Unable to connect to database - 07:42:48 Unable to connect to database - 07:42:48 SQL Statement is null or not a SELECT - 07:42:48 SQL Statement is null or not a DELETE - 07:42:48 Botany & Plant Biology 2007 - Abstract Search
Unable to connect to database - 07:42:48 Unable to connect to database - 07:42:48 SQL Statement is null or not a SELECT - 07:42:48

Abstract Detail

Intracellular Signaling

Kendrick, Mandy [1], Shockey, Jason A [2], Ding, Wenming [3], Chang, Caren [4].

An Ethylene Receptor Interacting Protein is a Negative Regulator of Ethylene Responses.

Ethylene is a gaseous plant hormone, having profound effects on many developmental processes. In Arabidopsis ethylene is perceived by a family of five receptors that share sequence similarity to prokaryotic two-component systems, which are comprised of histidine kinase and receiver domains. Acting downstream of the five receptors is CTR1, a putative MAPKKK. CTR1 physically interacts with ETR1 in both the yeast-two-hybrid (Y2H) and in vitro pull down assays.
To isolate additional components of this signaling pathway, we used the Y2H assay to screen for proteins that interacted with a truncated form of ETR1, containing the histidine kinase and receiver domains. Of the 29 clones (representing 27 genes) isolated from the screen, EIP1 (ETR-INTERACTING PROTEIN1) was of interest because it also interacted with the CTR1 N-terminal region in the Y2H. Both the EIP1-ETR1 and CTR1-ETR1 Y2H interactions are disrupted when a D659E mutation is created in a conserved Asp residue on the ETR1 receiver domain. (Based on sequence conservation, this Asp residue is the acceptor of phosphate transfer from the phosphorylated histidine, although this has not been shown to occur in the ethylene receptors.) Phenotypic analysis shows that Arabidopsis EIP1 t-DNA insertion lines are hypersensitive when grown in the presence of exogenous ethylene, and EIP1 overexpression lines are insensitive to ethylene, indicating that EIP1 is a negative regulator of ethylene responses. EIP1 encodes a novel 412 residue protein with no conserved motifs. It is predicted to have one transmembrane domain. We are currently carrying out further genetic analysis of EIP1 in order to elucidate its role in ethylene signaling.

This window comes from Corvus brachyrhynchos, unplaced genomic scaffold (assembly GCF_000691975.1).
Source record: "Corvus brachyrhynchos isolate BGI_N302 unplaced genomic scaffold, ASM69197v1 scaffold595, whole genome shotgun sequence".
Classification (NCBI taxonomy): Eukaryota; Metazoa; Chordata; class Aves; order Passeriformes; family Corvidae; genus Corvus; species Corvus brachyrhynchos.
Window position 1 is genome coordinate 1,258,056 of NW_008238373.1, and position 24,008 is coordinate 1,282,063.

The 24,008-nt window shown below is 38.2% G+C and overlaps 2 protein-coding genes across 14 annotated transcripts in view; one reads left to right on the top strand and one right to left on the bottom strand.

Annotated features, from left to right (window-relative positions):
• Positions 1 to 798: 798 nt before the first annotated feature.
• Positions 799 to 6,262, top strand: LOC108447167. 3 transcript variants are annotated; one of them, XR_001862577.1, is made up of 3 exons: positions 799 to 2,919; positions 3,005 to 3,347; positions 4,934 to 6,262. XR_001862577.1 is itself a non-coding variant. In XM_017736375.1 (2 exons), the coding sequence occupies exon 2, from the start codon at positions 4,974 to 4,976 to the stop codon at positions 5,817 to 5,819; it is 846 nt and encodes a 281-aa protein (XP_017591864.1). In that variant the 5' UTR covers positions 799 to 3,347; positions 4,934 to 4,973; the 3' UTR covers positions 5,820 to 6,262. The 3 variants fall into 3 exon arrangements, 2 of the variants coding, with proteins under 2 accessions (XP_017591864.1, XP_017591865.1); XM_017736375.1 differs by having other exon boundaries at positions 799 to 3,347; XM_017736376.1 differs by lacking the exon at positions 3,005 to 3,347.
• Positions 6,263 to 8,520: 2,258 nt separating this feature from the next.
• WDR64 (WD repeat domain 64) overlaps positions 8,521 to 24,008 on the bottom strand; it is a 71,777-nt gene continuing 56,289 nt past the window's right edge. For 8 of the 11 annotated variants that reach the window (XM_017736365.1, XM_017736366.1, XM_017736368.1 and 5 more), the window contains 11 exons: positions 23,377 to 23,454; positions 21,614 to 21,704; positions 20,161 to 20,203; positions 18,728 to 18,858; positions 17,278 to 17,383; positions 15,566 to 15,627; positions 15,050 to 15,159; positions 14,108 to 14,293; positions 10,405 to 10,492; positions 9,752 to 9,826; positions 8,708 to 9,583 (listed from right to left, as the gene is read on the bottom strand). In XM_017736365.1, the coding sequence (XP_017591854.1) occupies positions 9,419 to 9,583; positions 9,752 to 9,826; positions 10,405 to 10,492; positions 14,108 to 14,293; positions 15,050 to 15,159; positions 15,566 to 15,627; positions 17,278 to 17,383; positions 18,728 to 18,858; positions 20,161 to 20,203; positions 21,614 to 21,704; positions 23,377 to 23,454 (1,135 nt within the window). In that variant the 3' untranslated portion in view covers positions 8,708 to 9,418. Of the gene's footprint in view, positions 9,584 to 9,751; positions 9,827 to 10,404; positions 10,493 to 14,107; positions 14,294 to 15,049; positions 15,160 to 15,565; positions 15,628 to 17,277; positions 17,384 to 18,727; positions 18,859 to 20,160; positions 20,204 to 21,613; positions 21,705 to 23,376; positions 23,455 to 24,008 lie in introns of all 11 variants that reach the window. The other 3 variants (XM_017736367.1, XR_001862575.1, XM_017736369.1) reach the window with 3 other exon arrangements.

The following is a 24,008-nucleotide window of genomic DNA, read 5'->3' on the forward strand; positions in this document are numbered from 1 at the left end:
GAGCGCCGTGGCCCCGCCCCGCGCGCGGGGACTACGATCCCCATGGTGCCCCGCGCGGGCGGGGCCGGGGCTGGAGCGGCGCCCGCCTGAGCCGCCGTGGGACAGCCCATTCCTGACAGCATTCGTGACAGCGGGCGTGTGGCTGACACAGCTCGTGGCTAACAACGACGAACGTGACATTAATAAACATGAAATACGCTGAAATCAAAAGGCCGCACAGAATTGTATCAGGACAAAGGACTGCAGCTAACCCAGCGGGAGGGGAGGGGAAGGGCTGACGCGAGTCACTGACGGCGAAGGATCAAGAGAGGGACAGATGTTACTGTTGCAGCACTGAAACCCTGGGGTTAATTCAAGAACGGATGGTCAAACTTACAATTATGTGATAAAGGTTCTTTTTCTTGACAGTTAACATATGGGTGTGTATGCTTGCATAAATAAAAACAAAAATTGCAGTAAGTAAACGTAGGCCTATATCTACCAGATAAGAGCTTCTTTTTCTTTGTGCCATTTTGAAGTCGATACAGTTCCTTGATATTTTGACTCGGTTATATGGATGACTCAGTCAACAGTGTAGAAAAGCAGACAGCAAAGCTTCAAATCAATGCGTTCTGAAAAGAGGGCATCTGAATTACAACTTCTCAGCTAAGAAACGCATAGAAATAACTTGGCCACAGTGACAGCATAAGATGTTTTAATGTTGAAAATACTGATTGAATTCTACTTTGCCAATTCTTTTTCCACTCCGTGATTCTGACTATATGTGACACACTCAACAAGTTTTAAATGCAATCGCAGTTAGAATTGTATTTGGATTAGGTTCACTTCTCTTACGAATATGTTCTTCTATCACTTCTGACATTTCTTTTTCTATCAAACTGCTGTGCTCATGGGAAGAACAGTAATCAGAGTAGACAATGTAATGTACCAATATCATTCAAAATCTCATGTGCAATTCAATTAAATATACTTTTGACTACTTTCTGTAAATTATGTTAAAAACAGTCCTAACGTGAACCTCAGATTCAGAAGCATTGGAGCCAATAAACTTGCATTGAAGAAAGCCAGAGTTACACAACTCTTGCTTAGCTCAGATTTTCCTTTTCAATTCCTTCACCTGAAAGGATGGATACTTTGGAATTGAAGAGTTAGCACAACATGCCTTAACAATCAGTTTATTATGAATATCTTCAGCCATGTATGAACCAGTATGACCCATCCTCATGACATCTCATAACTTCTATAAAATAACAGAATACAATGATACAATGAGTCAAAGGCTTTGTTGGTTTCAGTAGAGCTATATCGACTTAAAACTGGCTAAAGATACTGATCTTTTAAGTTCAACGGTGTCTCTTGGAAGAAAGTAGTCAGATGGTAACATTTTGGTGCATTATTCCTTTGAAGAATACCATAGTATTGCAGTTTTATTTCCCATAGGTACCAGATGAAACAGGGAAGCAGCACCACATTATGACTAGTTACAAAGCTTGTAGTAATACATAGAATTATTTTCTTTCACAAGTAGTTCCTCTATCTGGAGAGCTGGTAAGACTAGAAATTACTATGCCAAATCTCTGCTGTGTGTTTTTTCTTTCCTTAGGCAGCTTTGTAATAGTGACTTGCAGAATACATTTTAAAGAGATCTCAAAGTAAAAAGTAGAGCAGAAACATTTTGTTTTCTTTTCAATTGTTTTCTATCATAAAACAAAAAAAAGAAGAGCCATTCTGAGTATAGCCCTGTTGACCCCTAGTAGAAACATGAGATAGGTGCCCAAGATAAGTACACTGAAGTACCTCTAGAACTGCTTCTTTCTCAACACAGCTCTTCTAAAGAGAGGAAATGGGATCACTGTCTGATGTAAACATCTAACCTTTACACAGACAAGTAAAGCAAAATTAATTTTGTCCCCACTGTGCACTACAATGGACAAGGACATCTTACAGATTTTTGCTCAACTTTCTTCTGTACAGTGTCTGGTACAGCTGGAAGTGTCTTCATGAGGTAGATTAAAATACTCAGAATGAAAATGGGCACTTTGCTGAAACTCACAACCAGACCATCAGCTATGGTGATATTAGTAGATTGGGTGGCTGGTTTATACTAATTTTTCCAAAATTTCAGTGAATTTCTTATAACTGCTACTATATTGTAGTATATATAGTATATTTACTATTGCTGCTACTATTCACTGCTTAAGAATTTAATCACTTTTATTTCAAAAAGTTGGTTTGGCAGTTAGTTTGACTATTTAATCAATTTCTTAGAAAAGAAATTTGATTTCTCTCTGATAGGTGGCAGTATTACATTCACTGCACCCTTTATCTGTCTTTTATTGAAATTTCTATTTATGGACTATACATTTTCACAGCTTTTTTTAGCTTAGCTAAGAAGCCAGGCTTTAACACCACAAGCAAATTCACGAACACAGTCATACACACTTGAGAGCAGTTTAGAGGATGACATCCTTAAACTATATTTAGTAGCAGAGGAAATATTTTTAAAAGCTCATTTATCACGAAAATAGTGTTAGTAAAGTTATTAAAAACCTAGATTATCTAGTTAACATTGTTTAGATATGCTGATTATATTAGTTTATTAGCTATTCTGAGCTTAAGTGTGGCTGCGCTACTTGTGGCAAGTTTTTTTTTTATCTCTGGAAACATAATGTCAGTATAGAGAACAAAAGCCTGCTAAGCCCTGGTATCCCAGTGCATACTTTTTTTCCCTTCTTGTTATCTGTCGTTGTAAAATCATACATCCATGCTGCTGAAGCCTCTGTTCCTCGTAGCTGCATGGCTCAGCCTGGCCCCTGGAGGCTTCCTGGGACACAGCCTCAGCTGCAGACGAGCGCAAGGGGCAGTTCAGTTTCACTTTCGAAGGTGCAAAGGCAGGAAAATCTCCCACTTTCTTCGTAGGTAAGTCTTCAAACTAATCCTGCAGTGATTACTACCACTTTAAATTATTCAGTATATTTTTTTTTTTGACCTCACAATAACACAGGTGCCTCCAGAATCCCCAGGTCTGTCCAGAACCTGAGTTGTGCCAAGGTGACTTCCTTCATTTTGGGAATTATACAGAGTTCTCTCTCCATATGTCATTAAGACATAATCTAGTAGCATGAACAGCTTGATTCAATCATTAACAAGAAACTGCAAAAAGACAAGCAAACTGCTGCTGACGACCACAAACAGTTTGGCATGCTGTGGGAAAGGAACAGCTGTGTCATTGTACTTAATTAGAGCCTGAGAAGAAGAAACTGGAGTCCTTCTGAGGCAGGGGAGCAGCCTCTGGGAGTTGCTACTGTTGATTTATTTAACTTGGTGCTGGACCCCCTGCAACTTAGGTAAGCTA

Log in to add this item to your schedule

Related Links:
Caren Chang Lab, Protein Interactions

1 - University of Maryland, Dept. of Cell Biology and Molecular Genetics, H.J. Patterson Hall; Room 4102, College Park, MD, 20742, USA
2 - The George Washington University, Dept. of Biological Sciences
3 - University of Maryland
4 - University of Maryland, Cell Biology & Molecular Genetics

ethylene signaling
Ethylene receptors.

Presentation Type: Plant Biology Abstract
Session: P
Location: Exhibit Hall (Northeast, Southwest & Southeast)/Hilton
Date: Sunday, July 8th, 2007
Time: 8:00 AM
Number: P33015
Abstract ID:2504

Copyright 2000-2007, Botanical Society of America. All rights